Lessons from Eviction Court: The Importance of Vetting Your Employees

Posted by Stephen Marshall on

There's a lot of employee turnover in the rental industry. Leasing agents, assistant managers, and even property managers move around. A lot. When it happens unexpectedly at one of your properties, it can leave you in a serious bind. In those situations, every employer is tempted to lower their standards. They need help quick. So let's skip the background check. Let's skip checking their references. Let's just get them working so that all those tasks that are backing up get done. 

Here's the problem: those employees are going to be handling money. Tenant money and owner money. There's almost no way to avoid it. Even if you try to, at some point, they're going to be in the office when a tenant brings in a payment. What's worse, when you hire them, you "cloak them with authority", which is the law's way of saying you give them the ability to act on your behalf. So, if they are so inclined, they can go door to door and offer to collect rent from tenants. They can cut deals with tenants. They can do plenty of things that they are not really authorized to do by you.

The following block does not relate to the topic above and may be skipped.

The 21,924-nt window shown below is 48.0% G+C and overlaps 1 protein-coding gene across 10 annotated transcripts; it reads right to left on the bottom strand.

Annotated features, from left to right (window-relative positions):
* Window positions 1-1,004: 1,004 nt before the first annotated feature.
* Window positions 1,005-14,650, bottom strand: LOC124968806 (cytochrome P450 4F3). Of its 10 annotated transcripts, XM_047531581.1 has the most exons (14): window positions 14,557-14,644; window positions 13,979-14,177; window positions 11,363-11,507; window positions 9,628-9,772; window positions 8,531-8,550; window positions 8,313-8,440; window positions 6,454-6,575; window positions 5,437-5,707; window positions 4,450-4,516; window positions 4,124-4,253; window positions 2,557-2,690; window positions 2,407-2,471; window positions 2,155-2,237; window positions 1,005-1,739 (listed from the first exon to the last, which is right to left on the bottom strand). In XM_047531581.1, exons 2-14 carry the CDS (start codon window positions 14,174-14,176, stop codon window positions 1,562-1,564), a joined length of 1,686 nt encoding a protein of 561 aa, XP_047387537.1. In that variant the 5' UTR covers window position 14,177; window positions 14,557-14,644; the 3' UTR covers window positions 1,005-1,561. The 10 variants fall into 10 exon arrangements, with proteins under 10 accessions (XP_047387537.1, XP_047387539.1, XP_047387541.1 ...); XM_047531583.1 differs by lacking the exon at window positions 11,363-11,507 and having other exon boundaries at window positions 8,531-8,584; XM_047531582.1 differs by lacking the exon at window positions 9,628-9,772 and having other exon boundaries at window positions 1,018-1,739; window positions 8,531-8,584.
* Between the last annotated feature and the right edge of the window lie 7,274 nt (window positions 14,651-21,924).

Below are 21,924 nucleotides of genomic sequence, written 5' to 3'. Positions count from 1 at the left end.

One property owner learned that the hard way today in eviction court. Here's the video that I made right after court explaining what happened. I won't go into detail here, you can watch the video for that. But suffice it to say that, because an eviction court judge did a quick criminal background check on a landlord's employee during a court recess, it became pretty clear to the judge that the employee was stealing rent money from the owner. 

The lesson: vet your employees. I'm all for giving second chances to people and fully believe those who have made past mistakes can change. However, those are not the people to trust with tenant money. When hiring for a position that may involve handling tenant money, it's wise to take a look at criminal backgrounds. Recent convictions of significant crimes, especially drug use and theft, should not only be red flags, they should be stop signs. Otherwise, don't be surprised when you send a tenant a late rent notice and they tell you that your employee came to their apartment and picked up their payment. In cash.  

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